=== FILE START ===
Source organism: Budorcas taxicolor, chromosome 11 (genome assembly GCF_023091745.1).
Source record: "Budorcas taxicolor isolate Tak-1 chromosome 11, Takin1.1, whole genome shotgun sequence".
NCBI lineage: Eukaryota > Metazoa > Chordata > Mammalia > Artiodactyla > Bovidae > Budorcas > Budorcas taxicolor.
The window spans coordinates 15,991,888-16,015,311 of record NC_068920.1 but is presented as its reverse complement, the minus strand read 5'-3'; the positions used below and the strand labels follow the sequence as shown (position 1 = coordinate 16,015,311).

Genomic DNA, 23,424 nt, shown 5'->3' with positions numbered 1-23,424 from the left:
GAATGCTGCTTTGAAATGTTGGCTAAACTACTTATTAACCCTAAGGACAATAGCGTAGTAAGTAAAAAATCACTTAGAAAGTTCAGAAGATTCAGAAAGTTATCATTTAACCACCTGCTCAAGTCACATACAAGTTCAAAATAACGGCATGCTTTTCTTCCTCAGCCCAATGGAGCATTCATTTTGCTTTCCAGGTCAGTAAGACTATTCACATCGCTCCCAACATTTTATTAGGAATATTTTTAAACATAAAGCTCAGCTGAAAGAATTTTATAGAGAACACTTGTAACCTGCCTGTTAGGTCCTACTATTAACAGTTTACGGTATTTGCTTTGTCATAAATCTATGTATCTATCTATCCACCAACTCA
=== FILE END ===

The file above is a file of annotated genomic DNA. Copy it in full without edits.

Source organism: Budorcas taxicolor, chromosome 11 (genome assembly GCF_023091745.1).
Source record: "Budorcas taxicolor isolate Tak-1 chromosome 11, Takin1.1, whole genome shotgun sequence".
NCBI lineage: Eukaryota > Metazoa > Chordata > Mammalia > Artiodactyla > Bovidae > Budorcas > Budorcas taxicolor.
The window spans coordinates 15,991,888-16,015,311 of record NC_068920.1 but is presented as its reverse complement, the minus strand read 5'-3'; the positions used below and the strand labels follow the sequence as shown (position 1 = coordinate 16,015,311).

Genomic DNA, 23,424 nt, shown 5'->3' with positions numbered 1-23,424 from the left:
GAATGCTGCTTTGAAATGTTGGCTAAACTACTTATTAACCCTAAGGACAATAGCGTAGTAAGTAAAAAATCACTTAGAAAGTTCAGAAGATTCAGAAAGTTATCATTTAACCACCTGCTCAAGTCACATACAAGTTCAAAATAACGGCATGCTTTTCTTCCTCAGCCCAATGGAGCATTCATTTTGCTTTCCAGGTCAGTAAGACTATTCACATCGCTCCCAACATTTTATTAGGAATATTTTTAAACATAAAGCTCAGCTGAAAGAATTTTATAGAGAACACTTGTAACCTGCCTGTTAGGTCCTACTATTAACAGTTTACGGTATTTGCTTTGTCATAAATCTATGTATCTATCTATCCACCAACTCA